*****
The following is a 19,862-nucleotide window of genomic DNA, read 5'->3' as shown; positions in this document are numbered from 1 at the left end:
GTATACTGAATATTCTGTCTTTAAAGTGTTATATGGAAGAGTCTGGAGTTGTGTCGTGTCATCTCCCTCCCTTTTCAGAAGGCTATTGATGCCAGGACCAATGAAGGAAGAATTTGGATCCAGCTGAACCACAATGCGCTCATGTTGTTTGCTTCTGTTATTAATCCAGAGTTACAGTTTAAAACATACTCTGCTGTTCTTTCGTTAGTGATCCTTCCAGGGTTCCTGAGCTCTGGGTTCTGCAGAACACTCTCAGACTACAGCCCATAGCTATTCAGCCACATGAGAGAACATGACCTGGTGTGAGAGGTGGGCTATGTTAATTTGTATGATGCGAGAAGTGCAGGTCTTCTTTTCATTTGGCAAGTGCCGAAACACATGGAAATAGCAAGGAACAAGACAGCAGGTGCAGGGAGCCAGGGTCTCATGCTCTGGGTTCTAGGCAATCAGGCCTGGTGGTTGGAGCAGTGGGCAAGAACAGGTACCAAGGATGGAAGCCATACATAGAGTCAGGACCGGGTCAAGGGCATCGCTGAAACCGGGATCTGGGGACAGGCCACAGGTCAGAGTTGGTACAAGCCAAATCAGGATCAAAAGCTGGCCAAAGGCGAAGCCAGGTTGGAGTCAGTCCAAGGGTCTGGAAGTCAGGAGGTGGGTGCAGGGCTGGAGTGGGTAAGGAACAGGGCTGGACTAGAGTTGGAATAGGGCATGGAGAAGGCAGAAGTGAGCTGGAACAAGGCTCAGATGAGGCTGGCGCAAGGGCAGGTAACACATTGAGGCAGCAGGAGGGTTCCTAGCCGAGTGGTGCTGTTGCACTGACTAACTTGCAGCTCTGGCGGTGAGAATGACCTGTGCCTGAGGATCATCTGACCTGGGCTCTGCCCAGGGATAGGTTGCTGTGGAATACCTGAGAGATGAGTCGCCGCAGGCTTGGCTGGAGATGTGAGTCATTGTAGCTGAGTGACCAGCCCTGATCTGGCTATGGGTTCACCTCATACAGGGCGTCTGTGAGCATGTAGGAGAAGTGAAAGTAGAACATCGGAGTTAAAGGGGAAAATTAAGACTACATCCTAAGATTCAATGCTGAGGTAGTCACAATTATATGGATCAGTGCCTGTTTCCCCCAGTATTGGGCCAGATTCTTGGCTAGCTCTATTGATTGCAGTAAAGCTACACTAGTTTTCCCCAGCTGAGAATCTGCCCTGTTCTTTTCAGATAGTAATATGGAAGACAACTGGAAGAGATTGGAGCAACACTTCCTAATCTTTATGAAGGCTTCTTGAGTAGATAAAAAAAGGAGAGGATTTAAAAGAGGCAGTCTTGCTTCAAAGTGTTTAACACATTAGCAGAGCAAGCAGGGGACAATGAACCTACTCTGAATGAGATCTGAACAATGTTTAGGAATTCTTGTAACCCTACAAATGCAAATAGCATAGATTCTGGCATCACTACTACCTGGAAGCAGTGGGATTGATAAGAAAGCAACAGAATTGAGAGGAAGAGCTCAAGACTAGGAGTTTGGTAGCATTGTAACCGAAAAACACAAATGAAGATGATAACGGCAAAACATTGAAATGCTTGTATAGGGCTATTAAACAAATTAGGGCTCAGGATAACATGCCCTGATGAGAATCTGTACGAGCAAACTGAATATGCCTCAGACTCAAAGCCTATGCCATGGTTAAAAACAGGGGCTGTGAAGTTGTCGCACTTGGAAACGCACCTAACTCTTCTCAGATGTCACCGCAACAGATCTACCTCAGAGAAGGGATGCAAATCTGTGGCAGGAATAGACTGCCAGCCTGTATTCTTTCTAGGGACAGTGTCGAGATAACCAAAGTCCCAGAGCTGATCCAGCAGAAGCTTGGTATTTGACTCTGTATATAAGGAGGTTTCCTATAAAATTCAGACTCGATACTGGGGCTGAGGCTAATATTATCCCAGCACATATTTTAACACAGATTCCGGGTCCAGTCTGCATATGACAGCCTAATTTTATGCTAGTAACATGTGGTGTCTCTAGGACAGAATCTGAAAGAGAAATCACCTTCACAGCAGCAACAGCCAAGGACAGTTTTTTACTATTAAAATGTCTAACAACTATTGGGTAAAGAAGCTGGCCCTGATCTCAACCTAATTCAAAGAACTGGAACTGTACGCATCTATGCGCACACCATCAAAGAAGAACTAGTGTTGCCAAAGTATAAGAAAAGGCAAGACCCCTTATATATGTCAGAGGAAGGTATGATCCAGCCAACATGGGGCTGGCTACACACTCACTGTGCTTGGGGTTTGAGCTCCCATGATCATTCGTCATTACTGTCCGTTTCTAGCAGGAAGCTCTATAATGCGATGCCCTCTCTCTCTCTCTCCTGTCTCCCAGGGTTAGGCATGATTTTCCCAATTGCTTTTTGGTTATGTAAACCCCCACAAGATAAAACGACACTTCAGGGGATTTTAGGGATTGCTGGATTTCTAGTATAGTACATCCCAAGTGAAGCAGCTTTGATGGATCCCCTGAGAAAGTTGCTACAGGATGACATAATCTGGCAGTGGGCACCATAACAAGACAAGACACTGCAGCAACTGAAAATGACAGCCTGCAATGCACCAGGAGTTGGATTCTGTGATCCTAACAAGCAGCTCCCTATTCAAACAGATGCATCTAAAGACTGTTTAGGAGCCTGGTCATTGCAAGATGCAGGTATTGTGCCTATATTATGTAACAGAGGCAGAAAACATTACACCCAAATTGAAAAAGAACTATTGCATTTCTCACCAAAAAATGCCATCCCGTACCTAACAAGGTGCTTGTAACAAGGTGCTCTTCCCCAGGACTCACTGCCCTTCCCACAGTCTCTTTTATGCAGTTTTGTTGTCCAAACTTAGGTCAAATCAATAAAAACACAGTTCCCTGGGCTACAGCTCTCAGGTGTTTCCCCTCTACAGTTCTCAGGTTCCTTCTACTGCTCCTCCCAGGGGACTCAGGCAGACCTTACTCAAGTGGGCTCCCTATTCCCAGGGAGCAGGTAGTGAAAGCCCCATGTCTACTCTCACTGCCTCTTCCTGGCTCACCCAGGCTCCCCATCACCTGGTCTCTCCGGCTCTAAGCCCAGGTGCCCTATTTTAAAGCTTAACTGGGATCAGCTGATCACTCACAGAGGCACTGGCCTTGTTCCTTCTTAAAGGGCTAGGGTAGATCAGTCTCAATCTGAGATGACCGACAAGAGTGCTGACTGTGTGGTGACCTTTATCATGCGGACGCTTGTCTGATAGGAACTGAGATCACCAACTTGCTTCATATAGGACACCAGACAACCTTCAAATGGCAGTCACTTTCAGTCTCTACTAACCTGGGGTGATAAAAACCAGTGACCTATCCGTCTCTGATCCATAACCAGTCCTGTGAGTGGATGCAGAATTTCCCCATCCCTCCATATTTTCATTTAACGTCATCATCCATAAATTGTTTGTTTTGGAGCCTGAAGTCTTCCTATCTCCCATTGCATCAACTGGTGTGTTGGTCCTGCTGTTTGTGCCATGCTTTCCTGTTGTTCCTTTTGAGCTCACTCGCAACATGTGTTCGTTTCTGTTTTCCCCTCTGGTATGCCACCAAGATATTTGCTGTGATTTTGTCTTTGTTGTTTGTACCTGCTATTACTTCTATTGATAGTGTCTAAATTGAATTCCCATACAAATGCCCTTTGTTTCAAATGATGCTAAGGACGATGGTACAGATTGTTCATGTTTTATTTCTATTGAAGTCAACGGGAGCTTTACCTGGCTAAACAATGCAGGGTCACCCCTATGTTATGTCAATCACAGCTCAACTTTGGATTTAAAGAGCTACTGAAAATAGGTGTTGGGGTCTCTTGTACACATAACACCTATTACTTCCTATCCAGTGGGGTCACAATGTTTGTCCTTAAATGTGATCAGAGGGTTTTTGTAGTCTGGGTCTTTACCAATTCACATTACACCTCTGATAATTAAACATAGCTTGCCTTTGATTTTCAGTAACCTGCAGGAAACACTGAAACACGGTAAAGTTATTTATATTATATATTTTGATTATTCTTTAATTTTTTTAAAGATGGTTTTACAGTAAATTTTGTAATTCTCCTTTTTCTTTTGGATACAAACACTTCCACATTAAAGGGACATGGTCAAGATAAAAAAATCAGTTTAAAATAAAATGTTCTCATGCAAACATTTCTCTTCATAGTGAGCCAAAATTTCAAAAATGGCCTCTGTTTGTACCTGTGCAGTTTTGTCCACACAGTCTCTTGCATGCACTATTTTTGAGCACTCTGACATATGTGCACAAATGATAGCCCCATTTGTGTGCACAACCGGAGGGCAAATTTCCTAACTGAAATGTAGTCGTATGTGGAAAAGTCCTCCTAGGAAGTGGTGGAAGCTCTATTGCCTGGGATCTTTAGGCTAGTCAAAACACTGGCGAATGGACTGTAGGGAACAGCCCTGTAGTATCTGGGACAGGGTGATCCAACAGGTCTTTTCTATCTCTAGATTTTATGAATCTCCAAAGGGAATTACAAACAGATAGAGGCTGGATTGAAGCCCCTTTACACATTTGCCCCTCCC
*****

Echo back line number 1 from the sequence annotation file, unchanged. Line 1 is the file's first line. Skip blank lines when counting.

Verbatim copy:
The following is a 19,862-nucleotide window of genomic DNA, read 5'->3' as shown; positions in this document are numbered from 1 at the left end: